There has to be constant learning as a parent, and what you learned as a child isn’t necessarily what’s right as a parent. We need to make sure we’re learning ourselves and pushing the things we are uncomfortable with and examining why. And then teaching those things to our kids.

Learning about these things, I have discovered so many great things about myself, too. A comprehensive sexual and reproductive health education has helped me better understand gender and sexual orientation better for myself, as well as giving my kids a better understanding for themselves.

Opening up these conversations between men and for men and about men can help shift the way men understand how they can live and act, and that they need to be more active participants in shifting culture.

How do you believe being a “dad” has changed over time? In what ways might the pandemic and stay-at-home season have influenced that further?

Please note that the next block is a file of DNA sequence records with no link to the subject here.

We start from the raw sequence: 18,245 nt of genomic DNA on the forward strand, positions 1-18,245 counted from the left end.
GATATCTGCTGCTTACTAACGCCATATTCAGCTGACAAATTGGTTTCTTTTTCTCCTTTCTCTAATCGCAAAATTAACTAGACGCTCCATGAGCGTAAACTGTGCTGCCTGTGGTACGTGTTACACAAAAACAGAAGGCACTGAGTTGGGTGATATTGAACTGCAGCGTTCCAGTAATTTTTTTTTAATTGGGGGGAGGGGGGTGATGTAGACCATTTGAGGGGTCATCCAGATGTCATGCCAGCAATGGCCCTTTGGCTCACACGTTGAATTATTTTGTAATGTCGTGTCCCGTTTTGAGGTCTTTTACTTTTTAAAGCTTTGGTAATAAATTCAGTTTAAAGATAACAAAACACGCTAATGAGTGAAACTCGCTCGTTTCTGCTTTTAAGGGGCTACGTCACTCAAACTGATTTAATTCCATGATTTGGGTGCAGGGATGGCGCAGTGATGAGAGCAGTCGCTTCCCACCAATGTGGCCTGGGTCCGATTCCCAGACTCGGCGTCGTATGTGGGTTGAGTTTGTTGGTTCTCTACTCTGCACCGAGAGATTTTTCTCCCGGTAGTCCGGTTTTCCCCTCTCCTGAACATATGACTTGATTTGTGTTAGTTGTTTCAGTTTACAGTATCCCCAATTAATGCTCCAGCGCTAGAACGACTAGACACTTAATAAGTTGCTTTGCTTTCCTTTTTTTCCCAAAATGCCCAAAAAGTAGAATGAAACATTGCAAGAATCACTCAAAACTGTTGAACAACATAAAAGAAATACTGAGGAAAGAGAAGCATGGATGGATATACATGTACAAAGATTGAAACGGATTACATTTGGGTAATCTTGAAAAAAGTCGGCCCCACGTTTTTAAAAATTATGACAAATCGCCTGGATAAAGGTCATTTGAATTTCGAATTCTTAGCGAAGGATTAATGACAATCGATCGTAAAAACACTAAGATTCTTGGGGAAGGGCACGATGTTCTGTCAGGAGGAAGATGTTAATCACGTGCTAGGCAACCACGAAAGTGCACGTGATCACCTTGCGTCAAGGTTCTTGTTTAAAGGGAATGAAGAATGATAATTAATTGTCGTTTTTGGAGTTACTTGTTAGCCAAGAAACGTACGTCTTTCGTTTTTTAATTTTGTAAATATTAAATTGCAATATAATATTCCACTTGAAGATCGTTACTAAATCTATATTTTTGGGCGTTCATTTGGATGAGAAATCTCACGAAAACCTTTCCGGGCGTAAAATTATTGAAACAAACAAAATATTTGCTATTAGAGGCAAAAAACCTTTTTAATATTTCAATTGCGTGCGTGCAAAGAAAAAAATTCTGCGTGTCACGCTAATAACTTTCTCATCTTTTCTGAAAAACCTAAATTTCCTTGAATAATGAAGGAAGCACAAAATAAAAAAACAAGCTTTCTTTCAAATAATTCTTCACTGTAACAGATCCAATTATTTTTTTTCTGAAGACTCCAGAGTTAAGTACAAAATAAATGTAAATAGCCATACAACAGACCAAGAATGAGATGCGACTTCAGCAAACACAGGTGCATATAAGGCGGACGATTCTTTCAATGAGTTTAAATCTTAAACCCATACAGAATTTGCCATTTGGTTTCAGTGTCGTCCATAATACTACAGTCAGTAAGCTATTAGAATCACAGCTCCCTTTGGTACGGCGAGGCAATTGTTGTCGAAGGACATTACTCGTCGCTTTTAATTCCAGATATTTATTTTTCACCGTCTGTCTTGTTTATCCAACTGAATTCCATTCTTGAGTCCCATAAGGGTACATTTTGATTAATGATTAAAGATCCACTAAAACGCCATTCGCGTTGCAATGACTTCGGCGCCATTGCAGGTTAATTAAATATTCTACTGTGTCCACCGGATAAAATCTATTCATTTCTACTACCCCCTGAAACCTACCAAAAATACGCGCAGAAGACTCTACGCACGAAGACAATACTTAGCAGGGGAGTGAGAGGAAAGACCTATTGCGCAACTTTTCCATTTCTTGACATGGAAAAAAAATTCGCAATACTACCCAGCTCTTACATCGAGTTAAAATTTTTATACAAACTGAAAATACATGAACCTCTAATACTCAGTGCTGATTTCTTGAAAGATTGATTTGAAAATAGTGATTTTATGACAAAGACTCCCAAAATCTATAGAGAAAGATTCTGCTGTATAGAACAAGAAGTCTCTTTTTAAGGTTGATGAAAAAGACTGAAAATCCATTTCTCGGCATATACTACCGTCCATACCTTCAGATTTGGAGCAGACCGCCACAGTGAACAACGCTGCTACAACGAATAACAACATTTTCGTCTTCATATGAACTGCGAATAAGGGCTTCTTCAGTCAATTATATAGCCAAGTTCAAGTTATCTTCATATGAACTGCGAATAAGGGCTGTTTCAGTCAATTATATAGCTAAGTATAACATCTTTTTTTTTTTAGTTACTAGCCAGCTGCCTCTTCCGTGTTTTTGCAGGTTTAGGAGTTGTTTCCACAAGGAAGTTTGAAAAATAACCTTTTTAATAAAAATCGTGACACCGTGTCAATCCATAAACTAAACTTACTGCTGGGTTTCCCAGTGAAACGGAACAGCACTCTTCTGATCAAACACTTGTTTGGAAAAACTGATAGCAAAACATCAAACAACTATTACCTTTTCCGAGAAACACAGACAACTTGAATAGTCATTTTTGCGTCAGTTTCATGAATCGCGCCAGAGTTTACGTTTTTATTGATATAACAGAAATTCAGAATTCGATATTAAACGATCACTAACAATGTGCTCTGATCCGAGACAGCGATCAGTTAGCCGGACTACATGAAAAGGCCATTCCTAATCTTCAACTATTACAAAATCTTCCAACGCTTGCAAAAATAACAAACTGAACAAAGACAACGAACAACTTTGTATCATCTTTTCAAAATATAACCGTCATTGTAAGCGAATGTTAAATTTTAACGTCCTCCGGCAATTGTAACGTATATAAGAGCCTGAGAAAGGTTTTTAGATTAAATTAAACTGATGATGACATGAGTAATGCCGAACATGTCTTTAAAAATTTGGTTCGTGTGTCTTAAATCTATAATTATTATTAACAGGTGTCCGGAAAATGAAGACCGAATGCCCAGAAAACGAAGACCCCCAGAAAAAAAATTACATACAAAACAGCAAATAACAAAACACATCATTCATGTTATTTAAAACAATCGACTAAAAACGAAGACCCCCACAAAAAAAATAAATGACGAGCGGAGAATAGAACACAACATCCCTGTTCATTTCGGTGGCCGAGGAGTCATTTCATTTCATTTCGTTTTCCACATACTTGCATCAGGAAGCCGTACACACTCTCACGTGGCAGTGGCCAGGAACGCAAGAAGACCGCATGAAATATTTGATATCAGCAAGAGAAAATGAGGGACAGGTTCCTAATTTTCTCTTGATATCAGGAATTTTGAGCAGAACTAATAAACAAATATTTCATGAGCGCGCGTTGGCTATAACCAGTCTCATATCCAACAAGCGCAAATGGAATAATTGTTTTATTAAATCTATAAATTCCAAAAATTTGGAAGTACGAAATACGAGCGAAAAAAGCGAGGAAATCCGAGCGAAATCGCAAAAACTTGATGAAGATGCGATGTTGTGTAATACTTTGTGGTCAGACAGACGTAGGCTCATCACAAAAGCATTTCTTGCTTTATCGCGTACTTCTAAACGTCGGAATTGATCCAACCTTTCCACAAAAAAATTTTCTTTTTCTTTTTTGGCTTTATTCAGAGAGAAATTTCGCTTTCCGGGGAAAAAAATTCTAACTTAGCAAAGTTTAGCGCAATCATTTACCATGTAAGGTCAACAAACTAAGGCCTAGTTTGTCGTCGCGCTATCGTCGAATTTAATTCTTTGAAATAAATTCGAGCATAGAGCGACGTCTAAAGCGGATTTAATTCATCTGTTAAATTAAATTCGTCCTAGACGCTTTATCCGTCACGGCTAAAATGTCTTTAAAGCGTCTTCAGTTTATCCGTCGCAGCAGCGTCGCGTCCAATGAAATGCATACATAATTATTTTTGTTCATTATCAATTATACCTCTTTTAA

I would like to think there’s going to be a continued push for more involvement and a continued push for dads to not accept that simply being involved means equal parenting. Emotional labor in the household is very real and having constant discussions with partners is very important.

I think we need to continue to push back on what traditional families look like and look at gendered language within families, too. Men need to continue to push for inclusive parental- leave policies and continue to push back when they are praised for work women have long been doing.

Damarqio (DK) Williams, @detroitfather


DK Williams and daughter
DK Williams and daughter